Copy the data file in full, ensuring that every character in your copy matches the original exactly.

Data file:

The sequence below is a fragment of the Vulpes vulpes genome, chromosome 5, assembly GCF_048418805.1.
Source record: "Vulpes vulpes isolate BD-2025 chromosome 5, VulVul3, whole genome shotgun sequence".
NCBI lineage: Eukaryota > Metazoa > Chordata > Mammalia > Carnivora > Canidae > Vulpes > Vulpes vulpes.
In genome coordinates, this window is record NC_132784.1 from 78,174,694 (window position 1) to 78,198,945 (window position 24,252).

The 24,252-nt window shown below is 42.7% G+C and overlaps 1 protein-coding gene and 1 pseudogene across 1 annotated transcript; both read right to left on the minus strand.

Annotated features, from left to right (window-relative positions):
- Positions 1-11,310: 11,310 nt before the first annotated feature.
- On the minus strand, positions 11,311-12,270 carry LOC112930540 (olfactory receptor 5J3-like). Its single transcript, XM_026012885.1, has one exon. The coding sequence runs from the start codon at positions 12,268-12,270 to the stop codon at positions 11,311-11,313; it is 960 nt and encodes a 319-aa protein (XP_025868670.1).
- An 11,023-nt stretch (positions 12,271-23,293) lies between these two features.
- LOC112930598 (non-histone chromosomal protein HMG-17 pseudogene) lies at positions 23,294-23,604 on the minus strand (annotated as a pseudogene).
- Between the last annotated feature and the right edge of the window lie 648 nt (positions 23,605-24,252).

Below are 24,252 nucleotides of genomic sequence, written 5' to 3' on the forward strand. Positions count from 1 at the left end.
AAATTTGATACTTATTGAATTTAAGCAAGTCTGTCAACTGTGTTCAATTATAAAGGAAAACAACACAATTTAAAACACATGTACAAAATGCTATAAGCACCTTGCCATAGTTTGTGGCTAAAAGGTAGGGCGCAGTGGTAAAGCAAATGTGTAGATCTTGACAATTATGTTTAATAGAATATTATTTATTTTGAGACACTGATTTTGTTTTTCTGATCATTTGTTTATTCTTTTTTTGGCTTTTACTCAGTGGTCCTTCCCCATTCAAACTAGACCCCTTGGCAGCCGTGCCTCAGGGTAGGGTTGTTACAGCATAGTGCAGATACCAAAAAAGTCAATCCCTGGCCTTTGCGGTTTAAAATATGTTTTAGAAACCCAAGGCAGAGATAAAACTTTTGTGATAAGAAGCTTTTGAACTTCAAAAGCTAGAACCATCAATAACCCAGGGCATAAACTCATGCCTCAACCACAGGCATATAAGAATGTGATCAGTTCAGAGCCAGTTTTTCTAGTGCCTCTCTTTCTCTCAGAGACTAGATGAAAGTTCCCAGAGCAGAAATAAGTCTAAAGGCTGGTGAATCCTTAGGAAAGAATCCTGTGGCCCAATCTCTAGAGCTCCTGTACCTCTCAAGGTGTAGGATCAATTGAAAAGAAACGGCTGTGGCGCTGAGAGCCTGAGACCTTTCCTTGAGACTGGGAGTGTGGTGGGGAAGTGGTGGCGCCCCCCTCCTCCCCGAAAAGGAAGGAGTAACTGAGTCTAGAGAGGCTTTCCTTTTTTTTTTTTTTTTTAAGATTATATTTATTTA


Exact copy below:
The sequence below is a fragment of the Vulpes vulpes genome, chromosome 5, assembly GCF_048418805.1.
Source record: "Vulpes vulpes isolate BD-2025 chromosome 5, VulVul3, whole genome shotgun sequence".
NCBI lineage: Eukaryota > Metazoa > Chordata > Mammalia > Carnivora > Canidae > Vulpes > Vulpes vulpes.
In genome coordinates, this window is record NC_132784.1 from 78,174,694 (window position 1) to 78,198,945 (window position 24,252).

The 24,252-nt window shown below is 42.7% G+C and overlaps 1 protein-coding gene and 1 pseudogene across 1 annotated transcript; both read right to left on the minus strand.

Annotated features, from left to right (window-relative positions):
- Positions 1-11,310: 11,310 nt before the first annotated feature.
- On the minus strand, positions 11,311-12,270 carry LOC112930540 (olfactory receptor 5J3-like). Its single transcript, XM_026012885.1, has one exon. The coding sequence runs from the start codon at positions 12,268-12,270 to the stop codon at positions 11,311-11,313; it is 960 nt and encodes a 319-aa protein (XP_025868670.1).
- An 11,023-nt stretch (positions 12,271-23,293) lies between these two features.
- LOC112930598 (non-histone chromosomal protein HMG-17 pseudogene) lies at positions 23,294-23,604 on the minus strand (annotated as a pseudogene).
- Between the last annotated feature and the right edge of the window lie 648 nt (positions 23,605-24,252).

Below are 24,252 nucleotides of genomic sequence, written 5' to 3' on the forward strand. Positions count from 1 at the left end.
AAATTTGATACTTATTGAATTTAAGCAAGTCTGTCAACTGTGTTCAATTATAAAGGAAAACAACACAATTTAAAACACATGTACAAAATGCTATAAGCACCTTGCCATAGTTTGTGGCTAAAAGGTAGGGCGCAGTGGTAAAGCAAATGTGTAGATCTTGACAATTATGTTTAATAGAATATTATTTATTTTGAGACACTGATTTTGTTTTTCTGATCATTTGTTTATTCTTTTTTTGGCTTTTACTCAGTGGTCCTTCCCCATTCAAACTAGACCCCTTGGCAGCCGTGCCTCAGGGTAGGGTTGTTACAGCATAGTGCAGATACCAAAAAAGTCAATCCCTGGCCTTTGCGGTTTAAAATATGTTTTAGAAACCCAAGGCAGAGATAAAACTTTTGTGATAAGAAGCTTTTGAACTTCAAAAGCTAGAACCATCAATAACCCAGGGCATAAACTCATGCCTCAACCACAGGCATATAAGAATGTGATCAGTTCAGAGCCAGTTTTTCTAGTGCCTCTCTTTCTCTCAGAGACTAGATGAAAGTTCCCAGAGCAGAAATAAGTCTAAAGGCTGGTGAATCCTTAGGAAAGAATCCTGTGGCCCAATCTCTAGAGCTCCTGTACCTCTCAAGGTGTAGGATCAATTGAAAAGAAACGGCTGTGGCGCTGAGAGCCTGAGACCTTTCCTTGAGACTGGGAGTGTGGTGGGGAAGTGGTGGCGCCCCCCTCCTCCCCGAAAAGGAAGGAGTAACTGAGTCTAGAGAGGCTTTCCTTTTTTTTTTTTTTTTTAAGATTATATTTATTTA